Jeanneney’s fear of the culture industry leads us back to the question of economics and culture, which Vise and Malseed also explored, albeit in a different way. His caution against the American model of allowing the free market to determine standards in the cultural sphere is well taken. If governments proved themselves more adept at understanding economic matters, I could concur with Jeanneney that they ought to have some authority in the economics of cultural production. Perhaps the biggest shift that the Internet has enabled, when it comes to access to knowledge, is what it has meant for the status of authority and expertise in cultural issues. The question of who has the right to speak about the French Revolution or Cervantes (two of Jeanneney’s favorite examples) has substantially changed in the context of the digital environment, whether Jeanneney likes it or not. Yoking the efforts of technocrats and librarians in order to replicate the same (or similar) organization system based on the traditional disciplinary boundaries and protocols that were established in the age of print-based scholarship is a last-ditch effort to retain control not of access itself, but of a type of access that is inimical to the new medium. Just as Guttenberg’s invention, as Jeanneney reminds us, brought us the table of contents as an organizing structure, the Internet may have its own organizing principles, many of which have not appeared yet.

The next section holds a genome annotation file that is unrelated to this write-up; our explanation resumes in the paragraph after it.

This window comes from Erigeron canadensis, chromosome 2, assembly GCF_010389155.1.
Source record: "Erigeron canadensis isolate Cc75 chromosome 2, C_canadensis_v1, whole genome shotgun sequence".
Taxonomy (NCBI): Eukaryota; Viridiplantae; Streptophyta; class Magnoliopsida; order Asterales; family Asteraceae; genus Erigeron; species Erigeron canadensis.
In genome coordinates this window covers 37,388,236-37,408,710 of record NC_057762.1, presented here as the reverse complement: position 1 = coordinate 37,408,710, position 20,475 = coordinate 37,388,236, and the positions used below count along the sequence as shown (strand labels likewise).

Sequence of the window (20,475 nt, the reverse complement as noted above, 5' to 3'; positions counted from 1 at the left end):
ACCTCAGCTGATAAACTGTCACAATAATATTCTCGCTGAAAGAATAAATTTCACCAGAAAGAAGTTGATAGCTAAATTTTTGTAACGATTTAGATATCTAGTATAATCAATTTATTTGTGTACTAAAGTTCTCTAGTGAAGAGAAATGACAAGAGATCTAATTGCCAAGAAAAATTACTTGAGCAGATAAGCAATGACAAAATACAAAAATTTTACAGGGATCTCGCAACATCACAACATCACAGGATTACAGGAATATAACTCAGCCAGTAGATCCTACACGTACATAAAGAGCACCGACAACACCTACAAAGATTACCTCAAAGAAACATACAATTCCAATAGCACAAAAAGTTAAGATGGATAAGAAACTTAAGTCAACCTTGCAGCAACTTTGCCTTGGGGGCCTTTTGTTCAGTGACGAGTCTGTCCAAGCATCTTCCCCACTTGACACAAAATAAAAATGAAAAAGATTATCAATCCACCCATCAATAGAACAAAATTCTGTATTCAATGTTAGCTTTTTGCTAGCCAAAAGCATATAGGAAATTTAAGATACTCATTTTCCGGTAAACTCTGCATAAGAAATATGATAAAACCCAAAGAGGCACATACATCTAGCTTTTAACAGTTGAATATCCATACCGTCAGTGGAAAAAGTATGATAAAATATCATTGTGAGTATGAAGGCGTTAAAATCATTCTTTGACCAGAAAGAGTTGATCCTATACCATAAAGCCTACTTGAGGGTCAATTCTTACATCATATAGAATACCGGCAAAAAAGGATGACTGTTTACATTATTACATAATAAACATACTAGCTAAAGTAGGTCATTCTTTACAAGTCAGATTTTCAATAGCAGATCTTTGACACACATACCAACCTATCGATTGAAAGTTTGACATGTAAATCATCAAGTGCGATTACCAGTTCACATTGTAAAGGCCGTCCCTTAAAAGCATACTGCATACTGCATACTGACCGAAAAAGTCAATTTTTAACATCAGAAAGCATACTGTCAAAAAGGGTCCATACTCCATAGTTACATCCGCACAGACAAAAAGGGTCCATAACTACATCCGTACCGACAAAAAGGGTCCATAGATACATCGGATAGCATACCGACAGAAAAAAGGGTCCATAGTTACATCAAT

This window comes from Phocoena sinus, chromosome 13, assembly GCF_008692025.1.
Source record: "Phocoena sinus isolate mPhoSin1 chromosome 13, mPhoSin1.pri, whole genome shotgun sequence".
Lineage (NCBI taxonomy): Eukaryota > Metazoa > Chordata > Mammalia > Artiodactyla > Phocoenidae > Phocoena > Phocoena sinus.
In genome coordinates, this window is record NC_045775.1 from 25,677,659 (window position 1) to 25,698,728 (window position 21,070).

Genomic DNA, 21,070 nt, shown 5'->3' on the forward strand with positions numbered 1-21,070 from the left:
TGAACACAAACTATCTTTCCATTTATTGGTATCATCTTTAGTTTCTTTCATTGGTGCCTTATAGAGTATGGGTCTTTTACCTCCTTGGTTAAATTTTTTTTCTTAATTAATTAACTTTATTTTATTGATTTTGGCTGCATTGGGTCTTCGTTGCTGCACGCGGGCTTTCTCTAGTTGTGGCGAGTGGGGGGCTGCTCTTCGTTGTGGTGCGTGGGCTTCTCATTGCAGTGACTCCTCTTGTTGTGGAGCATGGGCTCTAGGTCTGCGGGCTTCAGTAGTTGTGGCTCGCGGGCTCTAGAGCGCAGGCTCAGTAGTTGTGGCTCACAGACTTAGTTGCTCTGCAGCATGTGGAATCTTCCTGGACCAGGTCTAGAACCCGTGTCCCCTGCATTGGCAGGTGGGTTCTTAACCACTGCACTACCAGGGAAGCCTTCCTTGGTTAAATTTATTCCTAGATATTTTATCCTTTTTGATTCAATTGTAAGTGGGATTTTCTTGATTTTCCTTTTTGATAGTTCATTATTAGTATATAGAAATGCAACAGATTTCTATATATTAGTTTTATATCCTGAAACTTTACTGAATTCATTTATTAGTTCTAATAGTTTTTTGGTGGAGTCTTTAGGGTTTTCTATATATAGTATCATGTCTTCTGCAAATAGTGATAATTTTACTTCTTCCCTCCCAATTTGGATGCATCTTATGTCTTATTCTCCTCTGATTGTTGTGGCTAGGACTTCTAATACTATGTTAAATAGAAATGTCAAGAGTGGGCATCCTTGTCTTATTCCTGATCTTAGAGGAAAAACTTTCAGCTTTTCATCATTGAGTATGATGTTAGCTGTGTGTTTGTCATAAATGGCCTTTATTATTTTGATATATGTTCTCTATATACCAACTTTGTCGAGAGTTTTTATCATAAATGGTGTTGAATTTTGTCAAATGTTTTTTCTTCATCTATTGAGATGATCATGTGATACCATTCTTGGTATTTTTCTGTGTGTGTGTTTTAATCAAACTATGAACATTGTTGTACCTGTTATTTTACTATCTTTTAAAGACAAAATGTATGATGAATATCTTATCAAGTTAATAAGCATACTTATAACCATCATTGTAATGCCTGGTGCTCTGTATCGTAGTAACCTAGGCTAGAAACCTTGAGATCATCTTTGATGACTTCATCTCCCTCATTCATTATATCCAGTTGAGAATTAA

“What is at stake is language, of course” (7). Jeanneney says, rightly. Language is at stake, but not just the dominance of English. What is also at stake is the discourse of and around culture; who gets to speak, who gets to read and in what formats and contexts, and the changing ways we talk about these issues. While I don’t think the theoretical knots that Vise and Malseed’s and Jeanneney’s books have illustrated will be resolved soon, it is crucial that our writers on such matters continue to explore these larger questions raised by the advent of the age of Google.

John Cords works for the University of Michigan Library, in the offices of Development and Marketing Communications. He is also completing a dissertation in the University of Michigan Department of English Language and Literature.


    1. See to text

    2. As Google’s digitization project matures, they are addressing this issue in part by including links to relevant reviews, websites, and scholarly works, along with links to online purchasing and library borrowing options.return to text